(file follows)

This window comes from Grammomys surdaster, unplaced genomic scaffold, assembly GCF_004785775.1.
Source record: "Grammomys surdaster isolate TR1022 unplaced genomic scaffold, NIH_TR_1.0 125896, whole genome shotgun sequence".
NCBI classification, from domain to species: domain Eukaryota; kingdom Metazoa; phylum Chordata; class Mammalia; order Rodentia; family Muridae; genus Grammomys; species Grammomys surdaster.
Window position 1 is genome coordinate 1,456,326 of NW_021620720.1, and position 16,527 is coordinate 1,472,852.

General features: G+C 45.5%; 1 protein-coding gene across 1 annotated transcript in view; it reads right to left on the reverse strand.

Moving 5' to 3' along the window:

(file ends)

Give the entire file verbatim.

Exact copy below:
This window comes from Grammomys surdaster, unplaced genomic scaffold, assembly GCF_004785775.1.
Source record: "Grammomys surdaster isolate TR1022 unplaced genomic scaffold, NIH_TR_1.0 125896, whole genome shotgun sequence".
NCBI classification, from domain to species: domain Eukaryota; kingdom Metazoa; phylum Chordata; class Mammalia; order Rodentia; family Muridae; genus Grammomys; species Grammomys surdaster.
Window position 1 is genome coordinate 1,456,326 of NW_021620720.1, and position 16,527 is coordinate 1,472,852.

General features: G+C 45.5%; 1 protein-coding gene across 1 annotated transcript in view; it reads right to left on the reverse strand.

Moving 5' to 3' along the window: